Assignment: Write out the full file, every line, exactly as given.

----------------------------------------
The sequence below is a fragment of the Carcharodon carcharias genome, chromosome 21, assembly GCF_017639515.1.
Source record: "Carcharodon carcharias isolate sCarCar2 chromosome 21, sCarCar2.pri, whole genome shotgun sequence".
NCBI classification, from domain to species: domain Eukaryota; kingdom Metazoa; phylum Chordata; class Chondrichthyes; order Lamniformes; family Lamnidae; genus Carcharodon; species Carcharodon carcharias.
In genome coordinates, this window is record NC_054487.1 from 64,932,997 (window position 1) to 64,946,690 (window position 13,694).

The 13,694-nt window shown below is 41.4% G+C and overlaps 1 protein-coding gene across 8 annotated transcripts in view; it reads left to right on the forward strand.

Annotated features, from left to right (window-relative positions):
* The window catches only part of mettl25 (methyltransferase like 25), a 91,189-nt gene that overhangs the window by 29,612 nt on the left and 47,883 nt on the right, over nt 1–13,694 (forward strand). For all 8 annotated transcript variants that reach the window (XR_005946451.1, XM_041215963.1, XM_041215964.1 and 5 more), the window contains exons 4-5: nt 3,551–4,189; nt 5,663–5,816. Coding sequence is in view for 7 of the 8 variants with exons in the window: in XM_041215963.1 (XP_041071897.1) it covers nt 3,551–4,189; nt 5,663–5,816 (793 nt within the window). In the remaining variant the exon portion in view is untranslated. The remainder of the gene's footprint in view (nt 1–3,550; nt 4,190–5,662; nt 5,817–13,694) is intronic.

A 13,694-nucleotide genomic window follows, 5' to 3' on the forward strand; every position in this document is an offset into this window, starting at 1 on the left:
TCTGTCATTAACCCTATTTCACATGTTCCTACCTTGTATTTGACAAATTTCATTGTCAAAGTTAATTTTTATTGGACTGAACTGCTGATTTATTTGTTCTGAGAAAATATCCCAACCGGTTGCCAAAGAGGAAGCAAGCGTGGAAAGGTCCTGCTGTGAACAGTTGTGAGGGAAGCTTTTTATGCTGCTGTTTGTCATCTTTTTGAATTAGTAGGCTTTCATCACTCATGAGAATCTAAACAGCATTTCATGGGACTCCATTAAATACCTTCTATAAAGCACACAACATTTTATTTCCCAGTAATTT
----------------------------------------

The sequence below is a fragment of the Carcharodon carcharias genome, chromosome 21, assembly GCF_017639515.1.
Source record: "Carcharodon carcharias isolate sCarCar2 chromosome 21, sCarCar2.pri, whole genome shotgun sequence".
NCBI classification, from domain to species: domain Eukaryota; kingdom Metazoa; phylum Chordata; class Chondrichthyes; order Lamniformes; family Lamnidae; genus Carcharodon; species Carcharodon carcharias.
In genome coordinates, this window is record NC_054487.1 from 64,932,997 (window position 1) to 64,946,690 (window position 13,694).

The 13,694-nt window shown below is 41.4% G+C and overlaps 1 protein-coding gene across 8 annotated transcripts in view; it reads left to right on the forward strand.

Annotated features, from left to right (window-relative positions):
* The window catches only part of mettl25 (methyltransferase like 25), a 91,189-nt gene that overhangs the window by 29,612 nt on the left and 47,883 nt on the right, over nt 1–13,694 (forward strand). For all 8 annotated transcript variants that reach the window (XR_005946451.1, XM_041215963.1, XM_041215964.1 and 5 more), the window contains exons 4-5: nt 3,551–4,189; nt 5,663–5,816. Coding sequence is in view for 7 of the 8 variants with exons in the window: in XM_041215963.1 (XP_041071897.1) it covers nt 3,551–4,189; nt 5,663–5,816 (793 nt within the window). In the remaining variant the exon portion in view is untranslated. The remainder of the gene's footprint in view (nt 1–3,550; nt 4,190–5,662; nt 5,817–13,694) is intronic.

A 13,694-nucleotide genomic window follows, 5' to 3' on the forward strand; every position in this document is an offset into this window, starting at 1 on the left:
TCTGTCATTAACCCTATTTCACATGTTCCTACCTTGTATTTGACAAATTTCATTGTCAAAGTTAATTTTTATTGGACTGAACTGCTGATTTATTTGTTCTGAGAAAATATCCCAACCGGTTGCCAAAGAGGAAGCAAGCGTGGAAAGGTCCTGCTGTGAACAGTTGTGAGGGAAGCTTTTTATGCTGCTGTTTGTCATCTTTTTGAATTAGTAGGCTTTCATCACTCATGAGAATCTAAACAGCATTTCATGGGACTCCATTAAATACCTTCTATAAAGCACACAACATTTTATTTCCCAGTAATTT